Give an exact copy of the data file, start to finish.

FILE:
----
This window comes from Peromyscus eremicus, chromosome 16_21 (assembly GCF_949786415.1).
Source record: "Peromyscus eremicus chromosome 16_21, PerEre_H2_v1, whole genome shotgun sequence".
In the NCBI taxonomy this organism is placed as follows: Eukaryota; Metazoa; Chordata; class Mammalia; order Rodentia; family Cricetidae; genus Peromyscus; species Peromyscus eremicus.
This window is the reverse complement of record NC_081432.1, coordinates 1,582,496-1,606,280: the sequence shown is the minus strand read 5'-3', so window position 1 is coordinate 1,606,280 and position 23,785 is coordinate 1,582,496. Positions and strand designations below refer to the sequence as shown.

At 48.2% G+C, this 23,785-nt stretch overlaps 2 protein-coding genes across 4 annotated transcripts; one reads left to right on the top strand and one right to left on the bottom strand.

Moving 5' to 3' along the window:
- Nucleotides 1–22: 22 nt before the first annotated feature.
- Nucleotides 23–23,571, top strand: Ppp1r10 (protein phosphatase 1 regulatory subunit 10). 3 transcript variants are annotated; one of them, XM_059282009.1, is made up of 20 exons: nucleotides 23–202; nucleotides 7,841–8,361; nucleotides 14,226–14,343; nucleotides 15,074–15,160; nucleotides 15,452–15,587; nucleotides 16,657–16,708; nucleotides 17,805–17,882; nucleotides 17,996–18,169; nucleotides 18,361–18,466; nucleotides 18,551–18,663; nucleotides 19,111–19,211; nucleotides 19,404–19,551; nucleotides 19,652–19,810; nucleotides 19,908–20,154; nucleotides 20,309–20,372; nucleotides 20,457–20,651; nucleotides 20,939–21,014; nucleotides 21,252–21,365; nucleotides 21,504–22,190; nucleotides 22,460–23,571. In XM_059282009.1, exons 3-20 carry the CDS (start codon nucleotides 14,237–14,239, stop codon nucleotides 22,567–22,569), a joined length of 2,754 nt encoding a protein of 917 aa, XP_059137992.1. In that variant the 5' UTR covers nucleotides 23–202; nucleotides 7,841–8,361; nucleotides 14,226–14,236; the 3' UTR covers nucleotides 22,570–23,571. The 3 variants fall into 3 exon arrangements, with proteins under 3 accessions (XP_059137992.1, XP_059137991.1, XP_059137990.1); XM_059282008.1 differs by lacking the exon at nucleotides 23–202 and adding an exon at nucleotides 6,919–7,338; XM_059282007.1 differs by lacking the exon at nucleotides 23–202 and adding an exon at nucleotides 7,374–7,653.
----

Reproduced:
This window comes from Peromyscus eremicus, chromosome 16_21 (assembly GCF_949786415.1).
Source record: "Peromyscus eremicus chromosome 16_21, PerEre_H2_v1, whole genome shotgun sequence".
In the NCBI taxonomy this organism is placed as follows: Eukaryota; Metazoa; Chordata; class Mammalia; order Rodentia; family Cricetidae; genus Peromyscus; species Peromyscus eremicus.
This window is the reverse complement of record NC_081432.1, coordinates 1,582,496-1,606,280: the sequence shown is the minus strand read 5'-3', so window position 1 is coordinate 1,606,280 and position 23,785 is coordinate 1,582,496. Positions and strand designations below refer to the sequence as shown.

At 48.2% G+C, this 23,785-nt stretch overlaps 2 protein-coding genes across 4 annotated transcripts; one reads left to right on the top strand and one right to left on the bottom strand.

Moving 5' to 3' along the window:
- Nucleotides 1–22: 22 nt before the first annotated feature.
- Nucleotides 23–23,571, top strand: Ppp1r10 (protein phosphatase 1 regulatory subunit 10). 3 transcript variants are annotated; one of them, XM_059282009.1, is made up of 20 exons: nucleotides 23–202; nucleotides 7,841–8,361; nucleotides 14,226–14,343; nucleotides 15,074–15,160; nucleotides 15,452–15,587; nucleotides 16,657–16,708; nucleotides 17,805–17,882; nucleotides 17,996–18,169; nucleotides 18,361–18,466; nucleotides 18,551–18,663; nucleotides 19,111–19,211; nucleotides 19,404–19,551; nucleotides 19,652–19,810; nucleotides 19,908–20,154; nucleotides 20,309–20,372; nucleotides 20,457–20,651; nucleotides 20,939–21,014; nucleotides 21,252–21,365; nucleotides 21,504–22,190; nucleotides 22,460–23,571. In XM_059282009.1, exons 3-20 carry the CDS (start codon nucleotides 14,237–14,239, stop codon nucleotides 22,567–22,569), a joined length of 2,754 nt encoding a protein of 917 aa, XP_059137992.1. In that variant the 5' UTR covers nucleotides 23–202; nucleotides 7,841–8,361; nucleotides 14,226–14,236; the 3' UTR covers nucleotides 22,570–23,571. The 3 variants fall into 3 exon arrangements, with proteins under 3 accessions (XP_059137992.1, XP_059137991.1, XP_059137990.1); XM_059282008.1 differs by lacking the exon at nucleotides 23–202 and adding an exon at nucleotides 6,919–7,338; XM_059282007.1 differs by lacking the exon at nucleotides 23–202 and adding an exon at nucleotides 7,374–7,653.